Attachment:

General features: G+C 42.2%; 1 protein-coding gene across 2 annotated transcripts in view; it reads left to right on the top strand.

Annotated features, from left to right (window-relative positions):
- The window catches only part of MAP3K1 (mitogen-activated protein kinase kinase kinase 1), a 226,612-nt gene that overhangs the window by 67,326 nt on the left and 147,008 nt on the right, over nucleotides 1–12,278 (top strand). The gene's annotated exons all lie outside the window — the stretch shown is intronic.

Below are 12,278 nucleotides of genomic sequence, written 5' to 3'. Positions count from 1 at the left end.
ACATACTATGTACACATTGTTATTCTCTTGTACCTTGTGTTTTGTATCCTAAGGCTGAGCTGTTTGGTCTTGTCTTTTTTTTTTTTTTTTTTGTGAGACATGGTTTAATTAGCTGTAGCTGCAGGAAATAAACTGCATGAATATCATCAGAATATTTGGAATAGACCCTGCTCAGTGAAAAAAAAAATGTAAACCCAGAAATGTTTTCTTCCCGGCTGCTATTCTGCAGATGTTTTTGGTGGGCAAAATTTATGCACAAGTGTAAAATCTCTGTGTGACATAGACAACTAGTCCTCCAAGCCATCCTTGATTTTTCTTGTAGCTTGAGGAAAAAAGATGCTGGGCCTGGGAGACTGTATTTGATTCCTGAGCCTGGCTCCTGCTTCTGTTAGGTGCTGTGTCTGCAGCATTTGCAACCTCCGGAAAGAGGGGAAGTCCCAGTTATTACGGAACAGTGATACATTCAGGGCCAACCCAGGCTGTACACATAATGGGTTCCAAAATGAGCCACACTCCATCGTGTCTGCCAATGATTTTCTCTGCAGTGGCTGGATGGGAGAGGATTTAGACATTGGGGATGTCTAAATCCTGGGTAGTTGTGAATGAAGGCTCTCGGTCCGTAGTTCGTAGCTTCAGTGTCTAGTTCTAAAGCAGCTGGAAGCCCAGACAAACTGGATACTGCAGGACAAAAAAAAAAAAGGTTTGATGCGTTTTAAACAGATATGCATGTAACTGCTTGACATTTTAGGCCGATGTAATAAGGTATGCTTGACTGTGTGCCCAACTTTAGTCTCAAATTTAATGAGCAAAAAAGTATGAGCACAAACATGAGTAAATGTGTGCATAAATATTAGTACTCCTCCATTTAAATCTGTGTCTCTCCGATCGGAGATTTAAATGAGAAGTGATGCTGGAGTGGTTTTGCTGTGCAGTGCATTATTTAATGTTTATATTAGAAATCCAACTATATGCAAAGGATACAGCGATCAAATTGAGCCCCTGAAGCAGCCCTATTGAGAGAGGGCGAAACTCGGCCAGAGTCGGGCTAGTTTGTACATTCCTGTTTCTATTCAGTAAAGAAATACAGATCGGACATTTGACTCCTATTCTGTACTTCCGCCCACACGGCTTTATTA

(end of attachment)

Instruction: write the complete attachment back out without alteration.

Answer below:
General features: G+C 42.2%; 1 protein-coding gene across 2 annotated transcripts in view; it reads left to right on the top strand.

Annotated features, from left to right (window-relative positions):
- The window catches only part of MAP3K1 (mitogen-activated protein kinase kinase kinase 1), a 226,612-nt gene that overhangs the window by 67,326 nt on the left and 147,008 nt on the right, over nucleotides 1–12,278 (top strand). The gene's annotated exons all lie outside the window — the stretch shown is intronic.

Below are 12,278 nucleotides of genomic sequence, written 5' to 3'. Positions count from 1 at the left end.
ACATACTATGTACACATTGTTATTCTCTTGTACCTTGTGTTTTGTATCCTAAGGCTGAGCTGTTTGGTCTTGTCTTTTTTTTTTTTTTTTTTGTGAGACATGGTTTAATTAGCTGTAGCTGCAGGAAATAAACTGCATGAATATCATCAGAATATTTGGAATAGACCCTGCTCAGTGAAAAAAAAAATGTAAACCCAGAAATGTTTTCTTCCCGGCTGCTATTCTGCAGATGTTTTTGGTGGGCAAAATTTATGCACAAGTGTAAAATCTCTGTGTGACATAGACAACTAGTCCTCCAAGCCATCCTTGATTTTTCTTGTAGCTTGAGGAAAAAAGATGCTGGGCCTGGGAGACTGTATTTGATTCCTGAGCCTGGCTCCTGCTTCTGTTAGGTGCTGTGTCTGCAGCATTTGCAACCTCCGGAAAGAGGGGAAGTCCCAGTTATTACGGAACAGTGATACATTCAGGGCCAACCCAGGCTGTACACATAATGGGTTCCAAAATGAGCCACACTCCATCGTGTCTGCCAATGATTTTCTCTGCAGTGGCTGGATGGGAGAGGATTTAGACATTGGGGATGTCTAAATCCTGGGTAGTTGTGAATGAAGGCTCTCGGTCCGTAGTTCGTAGCTTCAGTGTCTAGTTCTAAAGCAGCTGGAAGCCCAGACAAACTGGATACTGCAGGACAAAAAAAAAAAAGGTTTGATGCGTTTTAAACAGATATGCATGTAACTGCTTGACATTTTAGGCCGATGTAATAAGGTATGCTTGACTGTGTGCCCAACTTTAGTCTCAAATTTAATGAGCAAAAAAGTATGAGCACAAACATGAGTAAATGTGTGCATAAATATTAGTACTCCTCCATTTAAATCTGTGTCTCTCCGATCGGAGATTTAAATGAGAAGTGATGCTGGAGTGGTTTTGCTGTGCAGTGCATTATTTAATGTTTATATTAGAAATCCAACTATATGCAAAGGATACAGCGATCAAATTGAGCCCCTGAAGCAGCCCTATTGAGAGAGGGCGAAACTCGGCCAGAGTCGGGCTAGTTTGTACATTCCTGTTTCTATTCAGTAAAGAAATACAGATCGGACATTTGACTCCTATTCTGTACTTCCGCCCACACGGCTTTATTA